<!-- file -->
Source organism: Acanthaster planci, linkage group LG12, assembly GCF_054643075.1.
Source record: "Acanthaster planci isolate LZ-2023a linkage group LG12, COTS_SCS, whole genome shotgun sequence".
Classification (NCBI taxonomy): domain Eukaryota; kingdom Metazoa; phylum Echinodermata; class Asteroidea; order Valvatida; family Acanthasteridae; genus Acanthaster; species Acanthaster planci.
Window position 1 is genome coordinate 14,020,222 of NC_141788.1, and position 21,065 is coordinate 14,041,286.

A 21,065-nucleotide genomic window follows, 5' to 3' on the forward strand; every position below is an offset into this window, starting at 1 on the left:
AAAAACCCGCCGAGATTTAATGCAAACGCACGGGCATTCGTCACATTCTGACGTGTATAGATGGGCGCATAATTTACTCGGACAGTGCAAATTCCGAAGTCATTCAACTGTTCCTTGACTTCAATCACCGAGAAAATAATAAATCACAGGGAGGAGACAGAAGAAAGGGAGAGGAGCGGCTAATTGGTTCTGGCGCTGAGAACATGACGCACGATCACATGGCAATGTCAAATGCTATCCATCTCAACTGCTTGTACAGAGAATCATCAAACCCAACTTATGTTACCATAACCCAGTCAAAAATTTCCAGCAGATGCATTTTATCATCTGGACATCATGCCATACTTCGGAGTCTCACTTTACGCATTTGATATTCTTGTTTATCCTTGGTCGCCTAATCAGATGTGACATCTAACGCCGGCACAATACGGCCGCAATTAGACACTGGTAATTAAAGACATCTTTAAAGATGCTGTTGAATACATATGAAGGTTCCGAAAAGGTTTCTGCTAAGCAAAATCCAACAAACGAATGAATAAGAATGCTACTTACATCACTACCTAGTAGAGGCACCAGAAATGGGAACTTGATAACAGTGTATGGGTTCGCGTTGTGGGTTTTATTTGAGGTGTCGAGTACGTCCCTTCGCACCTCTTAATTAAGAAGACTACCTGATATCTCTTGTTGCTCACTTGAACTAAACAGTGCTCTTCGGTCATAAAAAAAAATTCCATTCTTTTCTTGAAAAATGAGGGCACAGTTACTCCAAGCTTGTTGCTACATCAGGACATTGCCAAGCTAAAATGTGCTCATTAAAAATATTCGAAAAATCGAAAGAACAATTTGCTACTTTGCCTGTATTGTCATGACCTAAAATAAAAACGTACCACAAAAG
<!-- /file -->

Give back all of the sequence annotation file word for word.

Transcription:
Source organism: Acanthaster planci, linkage group LG12, assembly GCF_054643075.1.
Source record: "Acanthaster planci isolate LZ-2023a linkage group LG12, COTS_SCS, whole genome shotgun sequence".
Classification (NCBI taxonomy): domain Eukaryota; kingdom Metazoa; phylum Echinodermata; class Asteroidea; order Valvatida; family Acanthasteridae; genus Acanthaster; species Acanthaster planci.
Window position 1 is genome coordinate 14,020,222 of NC_141788.1, and position 21,065 is coordinate 14,041,286.

A 21,065-nucleotide genomic window follows, 5' to 3' on the forward strand; every position below is an offset into this window, starting at 1 on the left:
AAAAACCCGCCGAGATTTAATGCAAACGCACGGGCATTCGTCACATTCTGACGTGTATAGATGGGCGCATAATTTACTCGGACAGTGCAAATTCCGAAGTCATTCAACTGTTCCTTGACTTCAATCACCGAGAAAATAATAAATCACAGGGAGGAGACAGAAGAAAGGGAGAGGAGCGGCTAATTGGTTCTGGCGCTGAGAACATGACGCACGATCACATGGCAATGTCAAATGCTATCCATCTCAACTGCTTGTACAGAGAATCATCAAACCCAACTTATGTTACCATAACCCAGTCAAAAATTTCCAGCAGATGCATTTTATCATCTGGACATCATGCCATACTTCGGAGTCTCACTTTACGCATTTGATATTCTTGTTTATCCTTGGTCGCCTAATCAGATGTGACATCTAACGCCGGCACAATACGGCCGCAATTAGACACTGGTAATTAAAGACATCTTTAAAGATGCTGTTGAATACATATGAAGGTTCCGAAAAGGTTTCTGCTAAGCAAAATCCAACAAACGAATGAATAAGAATGCTACTTACATCACTACCTAGTAGAGGCACCAGAAATGGGAACTTGATAACAGTGTATGGGTTCGCGTTGTGGGTTTTATTTGAGGTGTCGAGTACGTCCCTTCGCACCTCTTAATTAAGAAGACTACCTGATATCTCTTGTTGCTCACTTGAACTAAACAGTGCTCTTCGGTCATAAAAAAAAATTCCATTCTTTTCTTGAAAAATGAGGGCACAGTTACTCCAAGCTTGTTGCTACATCAGGACATTGCCAAGCTAAAATGTGCTCATTAAAAATATTCGAAAAATCGAAAGAACAATTTGCTACTTTGCCTGTATTGTCATGACCTAAAATAAAAACGTACCACAAAAG